IDAHO SPRINGS - The mountain town of Idaho Springs is as historic of a mining town gets in Colorado, with gold first discovered there in 1859 and fortune hunters arriving shortly after.
At the Heritage Museum in Idaho Springs, Nancy Johnson will tell you many of the houses built back then are the same ones today.
“Everything you see was original to the town,”’ Johnson said.
That’s including one massive rock-walled home that seems a little out of place for the Old West and has many scratching their heads.
It’s known as the castle up on the hill – a place it’s been since the late 1800’s when Governor Bryan built it.
Back then most homes being built were shacks, but he modeled his home after a castle in England.
“His daughter Birdy, she designed the home,” Johnson said. “It is a replica of one in England. It’s called the Castle Bryan,” said Johnson.
He used local Idaho Springs granite to form walls several feet thick and several stories tall, but for good measure, he still built a fire station right next to the castle.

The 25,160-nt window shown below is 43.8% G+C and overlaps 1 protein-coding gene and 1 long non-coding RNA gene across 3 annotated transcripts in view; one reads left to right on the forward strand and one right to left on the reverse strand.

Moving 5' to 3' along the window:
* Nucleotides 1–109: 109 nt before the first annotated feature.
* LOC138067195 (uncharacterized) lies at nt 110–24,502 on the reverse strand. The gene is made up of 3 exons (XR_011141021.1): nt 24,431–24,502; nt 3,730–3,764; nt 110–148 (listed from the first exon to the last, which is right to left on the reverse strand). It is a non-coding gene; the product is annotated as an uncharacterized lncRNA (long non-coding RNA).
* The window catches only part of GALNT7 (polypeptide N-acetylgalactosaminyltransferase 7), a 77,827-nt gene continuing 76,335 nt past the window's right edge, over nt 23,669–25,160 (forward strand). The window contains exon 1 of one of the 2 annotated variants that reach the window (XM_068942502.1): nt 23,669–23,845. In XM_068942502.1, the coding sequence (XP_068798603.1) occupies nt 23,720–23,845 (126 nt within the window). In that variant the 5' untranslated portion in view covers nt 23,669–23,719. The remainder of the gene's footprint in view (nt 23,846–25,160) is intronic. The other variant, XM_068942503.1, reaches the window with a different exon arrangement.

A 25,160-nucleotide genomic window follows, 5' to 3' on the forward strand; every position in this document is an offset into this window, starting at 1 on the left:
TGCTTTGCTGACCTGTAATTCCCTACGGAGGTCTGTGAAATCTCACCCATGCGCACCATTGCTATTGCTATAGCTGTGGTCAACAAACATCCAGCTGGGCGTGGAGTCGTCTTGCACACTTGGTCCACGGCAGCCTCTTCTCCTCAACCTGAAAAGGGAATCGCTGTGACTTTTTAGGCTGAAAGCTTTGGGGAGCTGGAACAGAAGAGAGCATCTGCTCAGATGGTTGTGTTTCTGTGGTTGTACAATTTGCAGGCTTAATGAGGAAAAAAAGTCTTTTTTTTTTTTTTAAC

“That’s where the local fire departments would store their hose carts,” Johnson said.
More than 130 years later, while a lot has changed around the castle, the outside looks just like it always has.
“Not much of the castle has changed at all on the outside,” Johnson said. “It still looks like it did when he built it. He finished it in 1879,” Johnson said.
All of it on record at the Heritage Museum where Johnson is happy to show you pictures of a castle that in a mining town like Idaho Springs has become a treasured piece of history.
“It’s a very important part of our gold history here in Idaho Springs,” Johnson said.
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